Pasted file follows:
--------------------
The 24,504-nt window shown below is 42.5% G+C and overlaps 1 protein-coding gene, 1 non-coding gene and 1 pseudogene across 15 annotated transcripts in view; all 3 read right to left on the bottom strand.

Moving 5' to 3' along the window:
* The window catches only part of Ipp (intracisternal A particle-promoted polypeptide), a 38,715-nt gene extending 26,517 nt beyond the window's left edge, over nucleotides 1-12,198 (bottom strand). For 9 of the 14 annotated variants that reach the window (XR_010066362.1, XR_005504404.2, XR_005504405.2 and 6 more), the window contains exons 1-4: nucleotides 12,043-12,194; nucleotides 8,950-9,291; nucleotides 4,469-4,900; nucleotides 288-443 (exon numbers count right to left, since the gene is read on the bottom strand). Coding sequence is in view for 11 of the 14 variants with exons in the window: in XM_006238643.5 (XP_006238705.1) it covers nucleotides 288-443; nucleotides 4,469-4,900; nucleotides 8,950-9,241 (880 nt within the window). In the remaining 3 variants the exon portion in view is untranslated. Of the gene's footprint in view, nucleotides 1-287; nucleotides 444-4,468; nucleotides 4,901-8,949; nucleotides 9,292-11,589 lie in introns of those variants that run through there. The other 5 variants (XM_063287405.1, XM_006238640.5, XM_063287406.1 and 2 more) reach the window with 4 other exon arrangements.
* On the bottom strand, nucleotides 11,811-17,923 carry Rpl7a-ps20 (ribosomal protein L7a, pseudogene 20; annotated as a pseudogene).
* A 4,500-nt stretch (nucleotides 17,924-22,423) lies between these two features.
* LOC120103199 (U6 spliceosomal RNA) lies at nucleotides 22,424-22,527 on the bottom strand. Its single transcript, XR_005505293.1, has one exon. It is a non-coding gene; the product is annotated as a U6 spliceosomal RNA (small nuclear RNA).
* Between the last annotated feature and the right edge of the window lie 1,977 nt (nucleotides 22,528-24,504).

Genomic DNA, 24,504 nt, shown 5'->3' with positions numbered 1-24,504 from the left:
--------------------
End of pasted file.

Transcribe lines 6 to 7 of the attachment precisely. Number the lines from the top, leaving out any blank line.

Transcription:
* LOC120103199 (U6 spliceosomal RNA) lies at nucleotides 22,424-22,527 on the bottom strand. Its single transcript, XR_005505293.1, has one exon. It is a non-coding gene; the product is annotated as a U6 spliceosomal RNA (small nuclear RNA).
* Between the last annotated feature and the right edge of the window lie 1,977 nt (nucleotides 22,528-24,504).